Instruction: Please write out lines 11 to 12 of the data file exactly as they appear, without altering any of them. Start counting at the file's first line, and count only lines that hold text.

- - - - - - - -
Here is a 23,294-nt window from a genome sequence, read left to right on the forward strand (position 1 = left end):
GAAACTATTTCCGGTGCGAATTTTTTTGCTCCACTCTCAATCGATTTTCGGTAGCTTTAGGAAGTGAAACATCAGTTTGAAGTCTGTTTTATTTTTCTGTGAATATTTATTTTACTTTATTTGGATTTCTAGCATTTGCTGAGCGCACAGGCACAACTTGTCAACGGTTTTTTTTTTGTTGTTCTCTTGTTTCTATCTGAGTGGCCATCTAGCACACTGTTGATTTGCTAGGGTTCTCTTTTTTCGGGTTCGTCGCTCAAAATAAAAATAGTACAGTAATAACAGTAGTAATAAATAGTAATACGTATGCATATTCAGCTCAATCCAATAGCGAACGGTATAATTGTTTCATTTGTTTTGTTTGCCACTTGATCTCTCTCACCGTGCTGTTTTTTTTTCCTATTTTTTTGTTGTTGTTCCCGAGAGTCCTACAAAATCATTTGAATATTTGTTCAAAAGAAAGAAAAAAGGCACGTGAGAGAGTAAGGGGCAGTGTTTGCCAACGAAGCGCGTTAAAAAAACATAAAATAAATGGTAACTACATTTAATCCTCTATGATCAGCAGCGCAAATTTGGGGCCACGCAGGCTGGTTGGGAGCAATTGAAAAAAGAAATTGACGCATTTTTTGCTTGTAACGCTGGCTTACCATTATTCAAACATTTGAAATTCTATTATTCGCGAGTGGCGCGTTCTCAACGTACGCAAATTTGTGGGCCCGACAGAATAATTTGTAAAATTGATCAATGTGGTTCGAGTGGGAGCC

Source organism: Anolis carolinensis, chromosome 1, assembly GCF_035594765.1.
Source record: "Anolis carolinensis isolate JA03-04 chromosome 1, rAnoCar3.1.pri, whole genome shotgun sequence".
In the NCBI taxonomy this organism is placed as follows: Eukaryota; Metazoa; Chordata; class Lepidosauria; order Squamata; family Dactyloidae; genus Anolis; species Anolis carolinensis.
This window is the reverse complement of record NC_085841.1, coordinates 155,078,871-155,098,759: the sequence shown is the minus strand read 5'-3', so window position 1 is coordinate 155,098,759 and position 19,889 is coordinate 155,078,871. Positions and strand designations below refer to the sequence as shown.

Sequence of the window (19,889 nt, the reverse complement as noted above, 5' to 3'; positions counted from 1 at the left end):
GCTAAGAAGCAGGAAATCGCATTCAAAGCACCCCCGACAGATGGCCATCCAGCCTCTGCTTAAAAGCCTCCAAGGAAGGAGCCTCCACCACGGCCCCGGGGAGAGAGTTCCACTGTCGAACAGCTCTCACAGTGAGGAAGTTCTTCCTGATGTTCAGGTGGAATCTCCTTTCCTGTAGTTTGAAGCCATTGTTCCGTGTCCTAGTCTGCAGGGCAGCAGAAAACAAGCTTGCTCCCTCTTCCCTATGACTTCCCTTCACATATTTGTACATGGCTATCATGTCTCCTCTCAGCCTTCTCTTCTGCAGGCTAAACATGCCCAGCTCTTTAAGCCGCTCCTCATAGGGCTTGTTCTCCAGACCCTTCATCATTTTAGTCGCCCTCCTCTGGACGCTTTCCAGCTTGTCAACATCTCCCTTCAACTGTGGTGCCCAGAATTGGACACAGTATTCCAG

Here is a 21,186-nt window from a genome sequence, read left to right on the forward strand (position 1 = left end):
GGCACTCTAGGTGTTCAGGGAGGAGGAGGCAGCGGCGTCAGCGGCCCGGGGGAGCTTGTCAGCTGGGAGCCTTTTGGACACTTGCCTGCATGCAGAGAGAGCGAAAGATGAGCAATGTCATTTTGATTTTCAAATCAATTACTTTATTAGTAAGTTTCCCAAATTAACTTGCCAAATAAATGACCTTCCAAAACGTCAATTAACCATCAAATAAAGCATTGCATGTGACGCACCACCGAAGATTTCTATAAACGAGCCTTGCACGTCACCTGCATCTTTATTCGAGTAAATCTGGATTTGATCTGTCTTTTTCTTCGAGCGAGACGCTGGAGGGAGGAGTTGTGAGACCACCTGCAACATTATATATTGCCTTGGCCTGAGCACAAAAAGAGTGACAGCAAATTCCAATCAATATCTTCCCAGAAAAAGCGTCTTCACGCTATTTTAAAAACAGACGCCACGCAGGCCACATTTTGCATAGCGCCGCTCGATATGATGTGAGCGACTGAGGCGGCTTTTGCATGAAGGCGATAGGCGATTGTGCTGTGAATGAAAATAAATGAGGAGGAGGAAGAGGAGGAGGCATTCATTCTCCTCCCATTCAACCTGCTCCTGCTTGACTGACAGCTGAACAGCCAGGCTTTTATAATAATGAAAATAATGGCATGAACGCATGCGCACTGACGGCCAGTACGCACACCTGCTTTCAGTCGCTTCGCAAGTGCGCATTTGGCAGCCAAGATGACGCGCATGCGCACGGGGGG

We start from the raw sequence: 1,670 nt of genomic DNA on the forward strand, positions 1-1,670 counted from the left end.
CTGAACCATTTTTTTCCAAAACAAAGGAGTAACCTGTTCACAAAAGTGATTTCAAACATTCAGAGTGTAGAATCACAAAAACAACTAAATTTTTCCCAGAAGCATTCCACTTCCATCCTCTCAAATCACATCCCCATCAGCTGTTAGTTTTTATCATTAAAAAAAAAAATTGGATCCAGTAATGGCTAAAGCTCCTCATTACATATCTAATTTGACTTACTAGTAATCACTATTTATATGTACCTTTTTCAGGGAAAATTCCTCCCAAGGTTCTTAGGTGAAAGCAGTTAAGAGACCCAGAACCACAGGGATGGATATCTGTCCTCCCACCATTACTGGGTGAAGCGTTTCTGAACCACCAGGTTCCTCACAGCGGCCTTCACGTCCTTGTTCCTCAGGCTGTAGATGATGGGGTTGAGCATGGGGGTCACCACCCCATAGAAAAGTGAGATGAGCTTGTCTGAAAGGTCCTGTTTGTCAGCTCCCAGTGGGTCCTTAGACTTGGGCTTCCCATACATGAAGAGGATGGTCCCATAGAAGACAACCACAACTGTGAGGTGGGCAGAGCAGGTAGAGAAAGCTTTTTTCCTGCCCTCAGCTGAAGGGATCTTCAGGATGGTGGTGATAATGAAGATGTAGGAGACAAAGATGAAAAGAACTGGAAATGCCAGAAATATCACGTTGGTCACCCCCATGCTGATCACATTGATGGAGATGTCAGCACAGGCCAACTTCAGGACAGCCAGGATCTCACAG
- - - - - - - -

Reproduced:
We start from the raw sequence: 1,670 nt of genomic DNA on the forward strand, positions 1-1,670 counted from the left end.
CTGAACCATTTTTTTCCAAAACAAAGGAGTAACCTGTTCACAAAAGTGATTTCAAACATTCAGAGTGTAGAATCACAAAAACAACTAAATTTTTCCCAGAAGCATTCCACTTCCATCCTCTCAAATCACATCCCCATCAGCTGTTAGTTTTTATCATTAAAAAAAAAAATTGGATCCAGTAATGGCTAAAGCTCCTCATTACATATCTAATTTGACTTACTAGTAATCACTATTTATATGTACCTTTTTCAGGGAAAATTCCTCCCAAGGTTCTTAGGTGAAAGCAGTTAAGAGACCCAGAACCACAGGGATGGATATCTGTCCTCCCACCATTACTGGGTGAAGCGTTTCTGAACCACCAGGTTCCTCACAGCGGCCTTCACGTCCTTGTTCCTCAGGCTGTAGATGATGGGGTTGAGCATGGGGGTCACCACCCCATAGAAAAGTGAGATGAGCTTGTCTGAAAGGTCCTGTTTGTCAGCTCCCAGTGGGTCCTTAGACTTGGGCTTCCCATACATGAAGAGGATGGTCCCATAGAAGACAACCACAACTGTGAGGTGGGCAGAGCAGGTAGAGAAAGCTTTTTTCCTGCCCTCAGCTGAAGGGATCTTCAGGATGGTGGTGATAATGAAGATGTAGGAGACAAAGATGAAAAGAACTGGAAATGCCAGAAATATCACGTTGGTCACCCCCATGCTGATCACATTGATGGAGATGTCAGCACAGGCCAACTTCAGGACAGCCAGGATCTCACAG